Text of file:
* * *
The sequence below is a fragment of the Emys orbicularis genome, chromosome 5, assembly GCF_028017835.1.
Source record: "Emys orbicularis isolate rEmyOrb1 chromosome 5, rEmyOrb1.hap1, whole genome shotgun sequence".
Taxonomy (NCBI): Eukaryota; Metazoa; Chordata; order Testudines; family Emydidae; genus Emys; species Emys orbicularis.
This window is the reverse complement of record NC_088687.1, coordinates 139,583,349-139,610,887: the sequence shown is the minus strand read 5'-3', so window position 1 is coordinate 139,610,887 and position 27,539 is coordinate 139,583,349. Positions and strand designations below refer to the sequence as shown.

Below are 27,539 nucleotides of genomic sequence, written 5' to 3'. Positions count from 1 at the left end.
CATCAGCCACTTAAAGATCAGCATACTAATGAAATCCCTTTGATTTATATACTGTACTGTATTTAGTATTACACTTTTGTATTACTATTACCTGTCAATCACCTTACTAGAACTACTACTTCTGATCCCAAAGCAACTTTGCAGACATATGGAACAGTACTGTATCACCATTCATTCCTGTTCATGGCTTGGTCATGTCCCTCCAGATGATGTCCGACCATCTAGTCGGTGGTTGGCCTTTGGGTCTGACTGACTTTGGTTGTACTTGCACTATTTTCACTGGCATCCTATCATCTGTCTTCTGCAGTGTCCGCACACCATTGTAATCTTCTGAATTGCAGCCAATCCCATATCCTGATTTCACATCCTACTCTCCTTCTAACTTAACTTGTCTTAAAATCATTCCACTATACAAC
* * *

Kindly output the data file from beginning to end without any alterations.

The sequence below is a fragment of the Emys orbicularis genome, chromosome 5, assembly GCF_028017835.1.
Source record: "Emys orbicularis isolate rEmyOrb1 chromosome 5, rEmyOrb1.hap1, whole genome shotgun sequence".
Taxonomy (NCBI): Eukaryota; Metazoa; Chordata; order Testudines; family Emydidae; genus Emys; species Emys orbicularis.
This window is the reverse complement of record NC_088687.1, coordinates 139,583,349-139,610,887: the sequence shown is the minus strand read 5'-3', so window position 1 is coordinate 139,610,887 and position 27,539 is coordinate 139,583,349. Positions and strand designations below refer to the sequence as shown.

Below are 27,539 nucleotides of genomic sequence, written 5' to 3'. Positions count from 1 at the left end.
CATCAGCCACTTAAAGATCAGCATACTAATGAAATCCCTTTGATTTATATACTGTACTGTATTTAGTATTACACTTTTGTATTACTATTACCTGTCAATCACCTTACTAGAACTACTACTTCTGATCCCAAAGCAACTTTGCAGACATATGGAACAGTACTGTATCACCATTCATTCCTGTTCATGGCTTGGTCATGTCCCTCCAGATGATGTCCGACCATCTAGTCGGTGGTTGGCCTTTGGGTCTGACTGACTTTGGTTGTACTTGCACTATTTTCACTGGCATCCTATCATCTGTCTTCTGCAGTGTCCGCACACCATTGTAATCTTCTGAATTGCAGCCAATCCCATATCCTGATTTCACATCCTACTCTCCTTCTAACTTAACTTGTCTTAAAATCATTCCACTATACAAC